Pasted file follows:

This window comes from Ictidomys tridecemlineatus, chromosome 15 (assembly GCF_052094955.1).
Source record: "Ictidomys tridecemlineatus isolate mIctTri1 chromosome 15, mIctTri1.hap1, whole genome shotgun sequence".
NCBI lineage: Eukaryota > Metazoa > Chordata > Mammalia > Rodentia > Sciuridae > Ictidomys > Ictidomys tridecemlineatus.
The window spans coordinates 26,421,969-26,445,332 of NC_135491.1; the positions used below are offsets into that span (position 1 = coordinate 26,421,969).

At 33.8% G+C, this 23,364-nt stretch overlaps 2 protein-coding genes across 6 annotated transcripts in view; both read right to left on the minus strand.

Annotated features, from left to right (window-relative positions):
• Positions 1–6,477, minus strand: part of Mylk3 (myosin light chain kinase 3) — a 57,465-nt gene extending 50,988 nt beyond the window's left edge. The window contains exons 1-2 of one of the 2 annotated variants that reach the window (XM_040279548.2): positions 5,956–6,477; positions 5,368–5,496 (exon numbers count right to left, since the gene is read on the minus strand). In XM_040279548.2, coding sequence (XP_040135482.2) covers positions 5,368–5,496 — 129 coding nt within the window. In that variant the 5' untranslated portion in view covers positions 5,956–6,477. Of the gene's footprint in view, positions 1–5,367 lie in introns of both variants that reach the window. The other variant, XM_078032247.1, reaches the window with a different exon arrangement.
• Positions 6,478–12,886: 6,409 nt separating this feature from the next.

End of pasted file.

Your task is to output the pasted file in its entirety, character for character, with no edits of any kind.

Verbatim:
This window comes from Ictidomys tridecemlineatus, chromosome 15 (assembly GCF_052094955.1).
Source record: "Ictidomys tridecemlineatus isolate mIctTri1 chromosome 15, mIctTri1.hap1, whole genome shotgun sequence".
NCBI lineage: Eukaryota > Metazoa > Chordata > Mammalia > Rodentia > Sciuridae > Ictidomys > Ictidomys tridecemlineatus.
The window spans coordinates 26,421,969-26,445,332 of NC_135491.1; the positions used below are offsets into that span (position 1 = coordinate 26,421,969).

At 33.8% G+C, this 23,364-nt stretch overlaps 2 protein-coding genes across 6 annotated transcripts in view; both read right to left on the minus strand.

Annotated features, from left to right (window-relative positions):
• Positions 1–6,477, minus strand: part of Mylk3 (myosin light chain kinase 3) — a 57,465-nt gene extending 50,988 nt beyond the window's left edge. The window contains exons 1-2 of one of the 2 annotated variants that reach the window (XM_040279548.2): positions 5,956–6,477; positions 5,368–5,496 (exon numbers count right to left, since the gene is read on the minus strand). In XM_040279548.2, coding sequence (XP_040135482.2) covers positions 5,368–5,496 — 129 coding nt within the window. In that variant the 5' untranslated portion in view covers positions 5,956–6,477. Of the gene's footprint in view, positions 1–5,367 lie in introns of both variants that reach the window. The other variant, XM_078032247.1, reaches the window with a different exon arrangement.
• Positions 6,478–12,886: 6,409 nt separating this feature from the next.